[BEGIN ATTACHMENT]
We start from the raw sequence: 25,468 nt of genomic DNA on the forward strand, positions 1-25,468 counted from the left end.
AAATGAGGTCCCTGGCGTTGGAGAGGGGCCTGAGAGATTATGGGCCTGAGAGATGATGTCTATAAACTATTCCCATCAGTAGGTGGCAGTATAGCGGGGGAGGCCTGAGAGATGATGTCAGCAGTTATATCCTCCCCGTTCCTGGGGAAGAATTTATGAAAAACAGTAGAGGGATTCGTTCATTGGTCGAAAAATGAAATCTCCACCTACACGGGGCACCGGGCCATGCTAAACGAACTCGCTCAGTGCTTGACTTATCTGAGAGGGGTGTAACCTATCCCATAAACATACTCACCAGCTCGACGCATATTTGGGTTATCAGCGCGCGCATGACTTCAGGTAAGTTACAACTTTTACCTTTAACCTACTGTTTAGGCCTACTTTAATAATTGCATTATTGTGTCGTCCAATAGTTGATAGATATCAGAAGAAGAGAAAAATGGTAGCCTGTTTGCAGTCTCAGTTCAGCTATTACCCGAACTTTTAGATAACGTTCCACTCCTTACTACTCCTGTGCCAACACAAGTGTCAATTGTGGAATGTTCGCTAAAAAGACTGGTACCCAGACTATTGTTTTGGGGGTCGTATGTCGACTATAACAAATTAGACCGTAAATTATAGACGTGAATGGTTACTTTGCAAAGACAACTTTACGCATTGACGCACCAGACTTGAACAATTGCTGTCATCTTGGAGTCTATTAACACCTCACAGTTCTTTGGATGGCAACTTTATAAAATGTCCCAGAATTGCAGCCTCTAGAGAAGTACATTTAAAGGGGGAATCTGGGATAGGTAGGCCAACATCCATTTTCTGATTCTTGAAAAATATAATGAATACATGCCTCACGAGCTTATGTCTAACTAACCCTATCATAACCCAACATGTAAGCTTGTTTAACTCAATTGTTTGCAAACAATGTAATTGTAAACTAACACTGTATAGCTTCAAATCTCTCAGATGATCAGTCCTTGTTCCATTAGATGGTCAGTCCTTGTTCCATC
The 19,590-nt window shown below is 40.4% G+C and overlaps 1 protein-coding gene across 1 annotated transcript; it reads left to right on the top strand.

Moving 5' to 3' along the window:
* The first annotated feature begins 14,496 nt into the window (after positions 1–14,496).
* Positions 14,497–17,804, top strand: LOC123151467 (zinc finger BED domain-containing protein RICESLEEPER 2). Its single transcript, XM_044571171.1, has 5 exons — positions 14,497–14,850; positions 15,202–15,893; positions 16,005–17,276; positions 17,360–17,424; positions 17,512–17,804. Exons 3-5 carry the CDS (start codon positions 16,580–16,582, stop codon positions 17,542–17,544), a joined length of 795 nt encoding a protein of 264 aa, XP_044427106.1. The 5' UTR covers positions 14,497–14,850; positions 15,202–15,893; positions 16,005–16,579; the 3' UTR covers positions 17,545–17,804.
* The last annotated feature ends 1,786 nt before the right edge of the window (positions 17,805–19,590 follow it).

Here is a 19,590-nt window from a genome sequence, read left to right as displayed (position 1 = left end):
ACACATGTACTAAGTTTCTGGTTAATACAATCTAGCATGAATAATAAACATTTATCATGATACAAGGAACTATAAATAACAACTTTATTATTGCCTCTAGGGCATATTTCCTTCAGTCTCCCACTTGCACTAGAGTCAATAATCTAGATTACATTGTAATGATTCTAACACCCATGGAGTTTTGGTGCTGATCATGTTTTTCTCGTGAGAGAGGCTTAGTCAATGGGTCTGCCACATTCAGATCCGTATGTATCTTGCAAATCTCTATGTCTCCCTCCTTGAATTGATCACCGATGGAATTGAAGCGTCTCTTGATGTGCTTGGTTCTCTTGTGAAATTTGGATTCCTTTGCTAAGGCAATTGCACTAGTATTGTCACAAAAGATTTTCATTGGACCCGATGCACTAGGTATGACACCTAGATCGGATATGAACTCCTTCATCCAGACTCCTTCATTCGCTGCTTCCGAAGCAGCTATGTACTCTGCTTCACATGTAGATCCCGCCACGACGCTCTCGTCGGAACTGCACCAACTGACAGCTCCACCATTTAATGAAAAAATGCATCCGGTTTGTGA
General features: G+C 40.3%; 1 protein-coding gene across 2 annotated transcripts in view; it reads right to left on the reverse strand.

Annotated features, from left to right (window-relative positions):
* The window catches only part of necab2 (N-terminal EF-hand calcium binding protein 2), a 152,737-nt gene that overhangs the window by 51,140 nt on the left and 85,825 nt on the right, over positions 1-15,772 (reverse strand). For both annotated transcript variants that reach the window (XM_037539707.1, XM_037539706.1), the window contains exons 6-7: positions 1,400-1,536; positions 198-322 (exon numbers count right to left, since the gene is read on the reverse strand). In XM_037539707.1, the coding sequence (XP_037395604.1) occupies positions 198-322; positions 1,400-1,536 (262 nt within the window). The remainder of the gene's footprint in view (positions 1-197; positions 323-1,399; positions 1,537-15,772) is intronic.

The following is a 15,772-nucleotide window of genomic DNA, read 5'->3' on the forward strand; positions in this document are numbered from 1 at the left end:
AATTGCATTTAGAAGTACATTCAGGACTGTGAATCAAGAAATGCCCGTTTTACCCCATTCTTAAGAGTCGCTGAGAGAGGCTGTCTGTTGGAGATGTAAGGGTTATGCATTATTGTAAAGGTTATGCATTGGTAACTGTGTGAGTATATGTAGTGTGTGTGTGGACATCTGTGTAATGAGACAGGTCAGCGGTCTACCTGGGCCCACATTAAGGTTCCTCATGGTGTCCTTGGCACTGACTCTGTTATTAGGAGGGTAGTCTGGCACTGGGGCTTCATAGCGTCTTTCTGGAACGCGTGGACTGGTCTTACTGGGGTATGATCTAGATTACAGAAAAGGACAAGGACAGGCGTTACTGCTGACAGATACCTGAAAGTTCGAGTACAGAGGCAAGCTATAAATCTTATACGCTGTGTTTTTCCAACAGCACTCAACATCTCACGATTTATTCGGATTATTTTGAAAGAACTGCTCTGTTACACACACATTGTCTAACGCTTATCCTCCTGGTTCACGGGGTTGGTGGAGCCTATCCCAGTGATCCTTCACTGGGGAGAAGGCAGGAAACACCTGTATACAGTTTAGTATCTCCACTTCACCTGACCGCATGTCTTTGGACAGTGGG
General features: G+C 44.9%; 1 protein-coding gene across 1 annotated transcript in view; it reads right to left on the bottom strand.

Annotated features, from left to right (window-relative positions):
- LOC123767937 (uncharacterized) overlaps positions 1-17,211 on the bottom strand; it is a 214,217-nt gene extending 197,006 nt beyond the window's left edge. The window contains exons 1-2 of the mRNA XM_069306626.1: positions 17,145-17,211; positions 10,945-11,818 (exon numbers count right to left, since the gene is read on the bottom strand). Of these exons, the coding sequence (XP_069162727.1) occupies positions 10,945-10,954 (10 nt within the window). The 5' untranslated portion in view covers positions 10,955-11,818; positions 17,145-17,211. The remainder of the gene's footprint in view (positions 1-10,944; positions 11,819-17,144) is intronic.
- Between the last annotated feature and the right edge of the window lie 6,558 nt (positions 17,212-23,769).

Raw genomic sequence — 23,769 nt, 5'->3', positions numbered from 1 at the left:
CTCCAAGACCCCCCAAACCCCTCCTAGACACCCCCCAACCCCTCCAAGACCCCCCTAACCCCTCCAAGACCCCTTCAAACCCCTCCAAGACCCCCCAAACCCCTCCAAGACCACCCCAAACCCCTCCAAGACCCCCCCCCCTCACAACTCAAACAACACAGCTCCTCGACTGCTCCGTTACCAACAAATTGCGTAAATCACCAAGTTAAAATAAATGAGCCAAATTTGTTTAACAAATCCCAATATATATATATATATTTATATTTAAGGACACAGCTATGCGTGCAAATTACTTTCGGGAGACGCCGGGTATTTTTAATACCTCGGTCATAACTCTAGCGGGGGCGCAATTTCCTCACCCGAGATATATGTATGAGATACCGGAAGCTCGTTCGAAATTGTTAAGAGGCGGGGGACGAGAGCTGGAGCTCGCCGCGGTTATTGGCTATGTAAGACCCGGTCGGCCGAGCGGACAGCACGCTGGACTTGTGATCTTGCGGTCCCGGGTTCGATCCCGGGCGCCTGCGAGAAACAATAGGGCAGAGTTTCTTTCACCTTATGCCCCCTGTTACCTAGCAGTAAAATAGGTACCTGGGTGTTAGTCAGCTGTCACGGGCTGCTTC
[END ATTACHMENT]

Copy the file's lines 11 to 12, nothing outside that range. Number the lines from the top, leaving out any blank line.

Annotated features, from left to right (window-relative positions):
* The window catches only part of necab2 (N-terminal EF-hand calcium binding protein 2), a 152,737-nt gene that overhangs the window by 51,140 nt on the left and 85,825 nt on the right, over positions 1-15,772 (reverse strand). For both annotated transcript variants that reach the window (XM_037539707.1, XM_037539706.1), the window contains exons 6-7: positions 1,400-1,536; positions 198-322 (exon numbers count right to left, since the gene is read on the reverse strand). In XM_037539707.1, the coding sequence (XP_037395604.1) occupies positions 198-322; positions 1,400-1,536 (262 nt within the window). The remainder of the gene's footprint in view (positions 1-197; positions 323-1,399; positions 1,537-15,772) is intronic.